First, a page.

You need a different value than 1 for ROW_MAX.

Don't use the return value of eof() to control your loop. It will be your downfall sooner or later if you do. Instead do something like this:

string temp;
while(getline(datafile, temp)) //get a new line
{
   stringstream ss(temp); //put new line in ss
   //parse temp here using SS
   //display parsed information however you want
}

EDIT: I need to learn how to type or how to think faser!

I think you are just overcomplicating that entire process. The solution is a lot simpler than what you have posted. First, toss out that GetString() function because its not necessary. This is all there is to it.

string line;
int counter = 0;
while( std::getline(datafile, line) )
{
      std::stringstream str(line);
      str >> AdmNum[counter] >> states[counter];
      counter++;
}

It would be better is you created a structure with the int and string, then made a vector of structures. That makes it a lot easier to keep the int and strings together, especially if you want to sort the arrays.

I'm required to use the GetString function for this program. (Professor wants it this way).
I thought of using a structer, that way I can have string and int members but we are not using structures until the next program. I don't know about vectors yet either...
:(

EDIT: I need to learn how to type or how to think faser!

All great minds run in the same channel :)

>>I'm required to use the GetString function for this program. (Professor wants it this way).
Ok, so what does that function do ?

The function reads up to15 characters from my text file. After the 15 characters are encountered, according to the code I've written, the 21 next characters in the text file are skipped and then my program reads the int array.

GetString function looks like this:

ifstream &GetString (ifstream& datafile, string& InFile, const int maxlen, const char stopper)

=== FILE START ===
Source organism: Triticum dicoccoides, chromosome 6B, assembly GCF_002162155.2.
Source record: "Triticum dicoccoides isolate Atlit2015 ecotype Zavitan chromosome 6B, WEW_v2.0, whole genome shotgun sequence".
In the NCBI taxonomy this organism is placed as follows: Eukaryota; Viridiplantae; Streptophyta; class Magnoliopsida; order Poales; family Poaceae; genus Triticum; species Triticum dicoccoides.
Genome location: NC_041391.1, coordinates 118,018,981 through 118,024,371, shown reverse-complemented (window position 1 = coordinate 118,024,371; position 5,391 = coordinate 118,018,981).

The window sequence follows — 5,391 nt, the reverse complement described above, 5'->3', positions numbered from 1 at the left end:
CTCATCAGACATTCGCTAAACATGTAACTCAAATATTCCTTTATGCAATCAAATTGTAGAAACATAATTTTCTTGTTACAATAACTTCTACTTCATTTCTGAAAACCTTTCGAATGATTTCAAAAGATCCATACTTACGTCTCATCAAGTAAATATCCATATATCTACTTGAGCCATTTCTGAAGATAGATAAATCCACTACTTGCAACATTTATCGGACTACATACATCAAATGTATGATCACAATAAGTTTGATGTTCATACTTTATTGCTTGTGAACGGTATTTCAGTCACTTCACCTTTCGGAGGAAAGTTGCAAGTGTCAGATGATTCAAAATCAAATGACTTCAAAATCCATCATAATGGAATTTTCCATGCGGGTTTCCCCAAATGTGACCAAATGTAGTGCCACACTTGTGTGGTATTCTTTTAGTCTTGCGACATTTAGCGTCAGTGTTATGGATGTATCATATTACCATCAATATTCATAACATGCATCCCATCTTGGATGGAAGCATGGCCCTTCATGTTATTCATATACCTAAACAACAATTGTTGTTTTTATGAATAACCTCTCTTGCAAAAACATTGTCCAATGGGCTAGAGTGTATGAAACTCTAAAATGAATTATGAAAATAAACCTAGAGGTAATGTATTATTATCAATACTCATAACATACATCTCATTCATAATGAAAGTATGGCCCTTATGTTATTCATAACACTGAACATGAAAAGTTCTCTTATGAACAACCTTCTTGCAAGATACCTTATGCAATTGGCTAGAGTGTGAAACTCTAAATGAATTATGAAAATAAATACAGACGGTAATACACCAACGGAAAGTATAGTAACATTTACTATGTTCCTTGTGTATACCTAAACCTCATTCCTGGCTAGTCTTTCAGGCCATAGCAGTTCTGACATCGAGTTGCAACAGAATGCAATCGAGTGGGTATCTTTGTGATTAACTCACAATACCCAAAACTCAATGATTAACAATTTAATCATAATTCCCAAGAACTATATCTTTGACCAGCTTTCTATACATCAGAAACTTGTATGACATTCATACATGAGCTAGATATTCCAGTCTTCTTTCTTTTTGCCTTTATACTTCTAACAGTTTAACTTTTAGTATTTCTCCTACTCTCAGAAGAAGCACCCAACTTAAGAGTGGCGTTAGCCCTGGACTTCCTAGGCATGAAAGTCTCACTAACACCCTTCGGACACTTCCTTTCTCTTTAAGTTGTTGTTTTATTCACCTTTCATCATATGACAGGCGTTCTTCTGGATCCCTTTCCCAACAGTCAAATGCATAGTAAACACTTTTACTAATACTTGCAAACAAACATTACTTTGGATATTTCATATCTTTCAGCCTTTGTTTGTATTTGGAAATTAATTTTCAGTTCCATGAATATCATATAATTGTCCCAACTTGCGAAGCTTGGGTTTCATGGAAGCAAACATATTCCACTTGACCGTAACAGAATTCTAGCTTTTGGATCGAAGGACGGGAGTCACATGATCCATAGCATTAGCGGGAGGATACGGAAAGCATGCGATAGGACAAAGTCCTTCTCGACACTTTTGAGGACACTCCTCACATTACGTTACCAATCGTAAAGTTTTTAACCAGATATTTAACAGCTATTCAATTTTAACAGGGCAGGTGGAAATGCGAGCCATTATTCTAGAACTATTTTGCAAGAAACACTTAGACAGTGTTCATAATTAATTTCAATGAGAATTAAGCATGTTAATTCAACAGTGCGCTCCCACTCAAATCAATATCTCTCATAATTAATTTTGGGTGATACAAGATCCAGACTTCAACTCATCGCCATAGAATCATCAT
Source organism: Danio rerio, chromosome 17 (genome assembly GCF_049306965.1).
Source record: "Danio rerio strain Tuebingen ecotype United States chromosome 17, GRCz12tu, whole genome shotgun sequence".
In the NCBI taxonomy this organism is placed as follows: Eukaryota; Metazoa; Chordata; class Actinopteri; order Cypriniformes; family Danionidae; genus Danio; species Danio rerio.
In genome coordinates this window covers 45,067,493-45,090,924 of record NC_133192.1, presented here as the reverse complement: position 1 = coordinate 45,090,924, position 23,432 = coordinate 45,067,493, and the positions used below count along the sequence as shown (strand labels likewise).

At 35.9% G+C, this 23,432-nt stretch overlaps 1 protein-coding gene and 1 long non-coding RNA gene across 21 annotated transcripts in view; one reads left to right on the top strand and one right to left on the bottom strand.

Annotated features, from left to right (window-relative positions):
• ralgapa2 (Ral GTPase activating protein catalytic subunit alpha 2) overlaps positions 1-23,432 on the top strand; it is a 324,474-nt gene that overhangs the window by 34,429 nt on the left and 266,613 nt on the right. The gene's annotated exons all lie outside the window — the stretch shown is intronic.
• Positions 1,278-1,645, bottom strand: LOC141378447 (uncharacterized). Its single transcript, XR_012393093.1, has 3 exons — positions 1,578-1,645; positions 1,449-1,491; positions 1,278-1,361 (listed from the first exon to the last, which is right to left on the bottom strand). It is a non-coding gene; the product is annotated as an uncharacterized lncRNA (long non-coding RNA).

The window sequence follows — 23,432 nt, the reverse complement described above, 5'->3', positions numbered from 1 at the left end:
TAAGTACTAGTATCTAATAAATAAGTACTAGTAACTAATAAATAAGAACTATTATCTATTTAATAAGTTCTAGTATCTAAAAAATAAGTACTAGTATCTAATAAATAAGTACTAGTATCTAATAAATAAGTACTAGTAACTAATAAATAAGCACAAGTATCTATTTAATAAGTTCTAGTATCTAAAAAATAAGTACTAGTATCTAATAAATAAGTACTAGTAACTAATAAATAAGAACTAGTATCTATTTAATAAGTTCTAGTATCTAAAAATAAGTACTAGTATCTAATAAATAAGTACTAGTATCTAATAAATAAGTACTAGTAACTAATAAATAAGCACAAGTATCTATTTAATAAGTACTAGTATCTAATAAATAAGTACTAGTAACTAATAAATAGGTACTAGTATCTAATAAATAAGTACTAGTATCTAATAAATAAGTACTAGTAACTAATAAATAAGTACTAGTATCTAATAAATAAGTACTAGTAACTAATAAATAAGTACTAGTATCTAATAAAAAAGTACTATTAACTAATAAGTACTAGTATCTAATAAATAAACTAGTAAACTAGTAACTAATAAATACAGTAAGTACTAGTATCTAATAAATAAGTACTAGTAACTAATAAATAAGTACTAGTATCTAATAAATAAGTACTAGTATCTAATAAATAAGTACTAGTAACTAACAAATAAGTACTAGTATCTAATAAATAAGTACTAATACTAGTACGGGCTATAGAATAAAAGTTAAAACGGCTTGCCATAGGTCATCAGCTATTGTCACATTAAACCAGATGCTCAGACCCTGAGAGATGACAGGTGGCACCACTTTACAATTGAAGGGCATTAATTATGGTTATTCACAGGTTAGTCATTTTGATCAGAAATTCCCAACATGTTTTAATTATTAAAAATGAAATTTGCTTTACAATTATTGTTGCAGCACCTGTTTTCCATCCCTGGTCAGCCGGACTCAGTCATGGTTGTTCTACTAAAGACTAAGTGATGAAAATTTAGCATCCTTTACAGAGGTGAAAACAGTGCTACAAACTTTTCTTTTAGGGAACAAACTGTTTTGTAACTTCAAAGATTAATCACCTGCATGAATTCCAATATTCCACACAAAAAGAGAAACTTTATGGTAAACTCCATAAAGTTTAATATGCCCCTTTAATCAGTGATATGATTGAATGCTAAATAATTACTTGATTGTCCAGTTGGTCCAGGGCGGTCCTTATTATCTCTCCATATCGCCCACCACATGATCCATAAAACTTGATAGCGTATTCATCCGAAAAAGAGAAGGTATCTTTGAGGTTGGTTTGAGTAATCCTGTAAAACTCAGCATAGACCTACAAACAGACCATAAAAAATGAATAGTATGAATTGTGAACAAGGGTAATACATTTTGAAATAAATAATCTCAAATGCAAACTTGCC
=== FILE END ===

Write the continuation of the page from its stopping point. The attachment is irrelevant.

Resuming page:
{
	char temp;
	InFile = "";
	while ((int)InFile.length () < maxlen && datafile.peek() != stopper)
	{
		datafile.get (temp);
		InFile = InFile + temp;
	}
	return datafile;
}

post the data file -- zip it up and attach it.

Here is the file...

The file is set up with fields, each field having the same width (number of characters) for each line with the information for a given state all on one line. The fields are padded either on the left or the right with spaces to be sure that each field has exactly the same number of characters per field.

The name of the state is the first field on each line. The first field is 15 char long. Therefore it can be extracted using your own GetString() function. Fields 2-5 a are all numerical. The 6 field appears to be the name of State Capital and may have embedded spaces, but again is of a fixed length, and again is 15 char long. The seventh field is always two char long and the last field is again numerical.

To extract the information from this file I would extract field one using GetString (or whatever) by reading 15 char from the file and place them in a char array declared to be 15 char long. I would remove the padding, if any, and then I'd null terminate the character array to create a string. Then I'd extract the next 4 fields using the >> operator. The sixth field I'd use the GetString() method again. The last two fields I'd use >> again.

Once I had extracted all the information for a given line I'd either store the information for later use or do something with it right away. I'm still not sure what you are trying to do with the information once you have it, so I can't say what I'd do at this time.